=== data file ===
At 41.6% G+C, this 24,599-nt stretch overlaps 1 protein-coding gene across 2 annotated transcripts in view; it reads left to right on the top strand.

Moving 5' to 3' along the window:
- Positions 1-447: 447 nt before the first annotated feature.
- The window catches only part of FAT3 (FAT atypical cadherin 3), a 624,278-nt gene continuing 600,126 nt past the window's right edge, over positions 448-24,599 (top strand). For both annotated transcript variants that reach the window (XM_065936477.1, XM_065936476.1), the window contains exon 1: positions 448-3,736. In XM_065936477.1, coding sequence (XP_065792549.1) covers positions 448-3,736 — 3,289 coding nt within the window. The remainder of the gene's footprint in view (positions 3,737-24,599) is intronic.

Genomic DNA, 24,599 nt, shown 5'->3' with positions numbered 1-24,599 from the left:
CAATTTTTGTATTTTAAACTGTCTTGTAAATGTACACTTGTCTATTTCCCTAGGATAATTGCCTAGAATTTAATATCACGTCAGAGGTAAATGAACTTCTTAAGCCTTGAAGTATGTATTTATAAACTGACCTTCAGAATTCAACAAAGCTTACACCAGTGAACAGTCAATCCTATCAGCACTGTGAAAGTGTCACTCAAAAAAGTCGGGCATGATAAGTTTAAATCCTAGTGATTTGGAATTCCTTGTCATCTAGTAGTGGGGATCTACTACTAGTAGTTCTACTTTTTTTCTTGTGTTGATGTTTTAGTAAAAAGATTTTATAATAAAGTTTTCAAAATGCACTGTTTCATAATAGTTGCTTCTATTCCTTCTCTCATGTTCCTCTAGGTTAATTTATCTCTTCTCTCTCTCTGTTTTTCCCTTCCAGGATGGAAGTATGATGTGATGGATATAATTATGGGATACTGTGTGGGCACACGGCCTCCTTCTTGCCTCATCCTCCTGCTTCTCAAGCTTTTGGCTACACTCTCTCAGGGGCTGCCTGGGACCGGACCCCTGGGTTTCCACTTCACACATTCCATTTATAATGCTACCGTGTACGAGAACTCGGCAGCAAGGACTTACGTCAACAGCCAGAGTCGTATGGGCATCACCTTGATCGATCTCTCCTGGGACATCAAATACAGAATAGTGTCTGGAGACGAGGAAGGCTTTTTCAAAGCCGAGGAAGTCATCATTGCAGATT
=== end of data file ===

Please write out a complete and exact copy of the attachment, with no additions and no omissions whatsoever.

At 41.6% G+C, this 24,599-nt stretch overlaps 1 protein-coding gene across 2 annotated transcripts in view; it reads left to right on the top strand.

Moving 5' to 3' along the window:
- Positions 1-447: 447 nt before the first annotated feature.
- The window catches only part of FAT3 (FAT atypical cadherin 3), a 624,278-nt gene continuing 600,126 nt past the window's right edge, over positions 448-24,599 (top strand). For both annotated transcript variants that reach the window (XM_065936477.1, XM_065936476.1), the window contains exon 1: positions 448-3,736. In XM_065936477.1, coding sequence (XP_065792549.1) covers positions 448-3,736 — 3,289 coding nt within the window. The remainder of the gene's footprint in view (positions 3,737-24,599) is intronic.

Genomic DNA, 24,599 nt, shown 5'->3' with positions numbered 1-24,599 from the left:
CAATTTTTGTATTTTAAACTGTCTTGTAAATGTACACTTGTCTATTTCCCTAGGATAATTGCCTAGAATTTAATATCACGTCAGAGGTAAATGAACTTCTTAAGCCTTGAAGTATGTATTTATAAACTGACCTTCAGAATTCAACAAAGCTTACACCAGTGAACAGTCAATCCTATCAGCACTGTGAAAGTGTCACTCAAAAAAGTCGGGCATGATAAGTTTAAATCCTAGTGATTTGGAATTCCTTGTCATCTAGTAGTGGGGATCTACTACTAGTAGTTCTACTTTTTTTCTTGTGTTGATGTTTTAGTAAAAAGATTTTATAATAAAGTTTTCAAAATGCACTGTTTCATAATAGTTGCTTCTATTCCTTCTCTCATGTTCCTCTAGGTTAATTTATCTCTTCTCTCTCTCTGTTTTTCCCTTCCAGGATGGAAGTATGATGTGATGGATATAATTATGGGATACTGTGTGGGCACACGGCCTCCTTCTTGCCTCATCCTCCTGCTTCTCAAGCTTTTGGCTACACTCTCTCAGGGGCTGCCTGGGACCGGACCCCTGGGTTTCCACTTCACACATTCCATTTATAATGCTACCGTGTACGAGAACTCGGCAGCAAGGACTTACGTCAACAGCCAGAGTCGTATGGGCATCACCTTGATCGATCTCTCCTGGGACATCAAATACAGAATAGTGTCTGGAGACGAGGAAGGCTTTTTCAAAGCCGAGGAAGTCATCATTGCAGATT